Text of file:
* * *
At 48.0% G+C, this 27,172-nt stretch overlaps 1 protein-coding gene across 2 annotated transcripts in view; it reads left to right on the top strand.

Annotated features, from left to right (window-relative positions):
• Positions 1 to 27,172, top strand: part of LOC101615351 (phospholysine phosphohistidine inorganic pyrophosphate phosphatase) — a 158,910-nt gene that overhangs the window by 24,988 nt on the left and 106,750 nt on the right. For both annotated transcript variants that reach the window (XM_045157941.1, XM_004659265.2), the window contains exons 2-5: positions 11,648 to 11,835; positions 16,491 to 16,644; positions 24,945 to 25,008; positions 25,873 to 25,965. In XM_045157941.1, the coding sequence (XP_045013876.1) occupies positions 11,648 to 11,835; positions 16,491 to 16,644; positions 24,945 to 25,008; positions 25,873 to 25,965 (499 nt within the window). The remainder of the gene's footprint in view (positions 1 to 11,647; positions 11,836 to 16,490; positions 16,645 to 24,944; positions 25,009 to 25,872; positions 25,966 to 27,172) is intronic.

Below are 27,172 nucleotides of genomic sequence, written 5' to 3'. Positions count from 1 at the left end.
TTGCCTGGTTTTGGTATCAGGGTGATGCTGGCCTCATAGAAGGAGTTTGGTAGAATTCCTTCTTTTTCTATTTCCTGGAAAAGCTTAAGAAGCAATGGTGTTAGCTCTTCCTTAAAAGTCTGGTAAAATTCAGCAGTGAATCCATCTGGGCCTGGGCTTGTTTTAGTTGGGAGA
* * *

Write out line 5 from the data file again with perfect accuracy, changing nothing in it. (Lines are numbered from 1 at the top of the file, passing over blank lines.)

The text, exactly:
TTGCCTGGTTTTGGTATCAGGGTGATGCTGGCCTCATAGAAGGAGTTTGGTAGAATTCCTTCTTTTTCTATTTCCTGGAAAAGCTTAAGAAGCAATGGTGTTAGCTCTTCCTTAAAAGTCTGGTAAAATTCAGCAGTGAATCCATCTGGGCCTGGGCTTGTTTTAGTTGGGAGA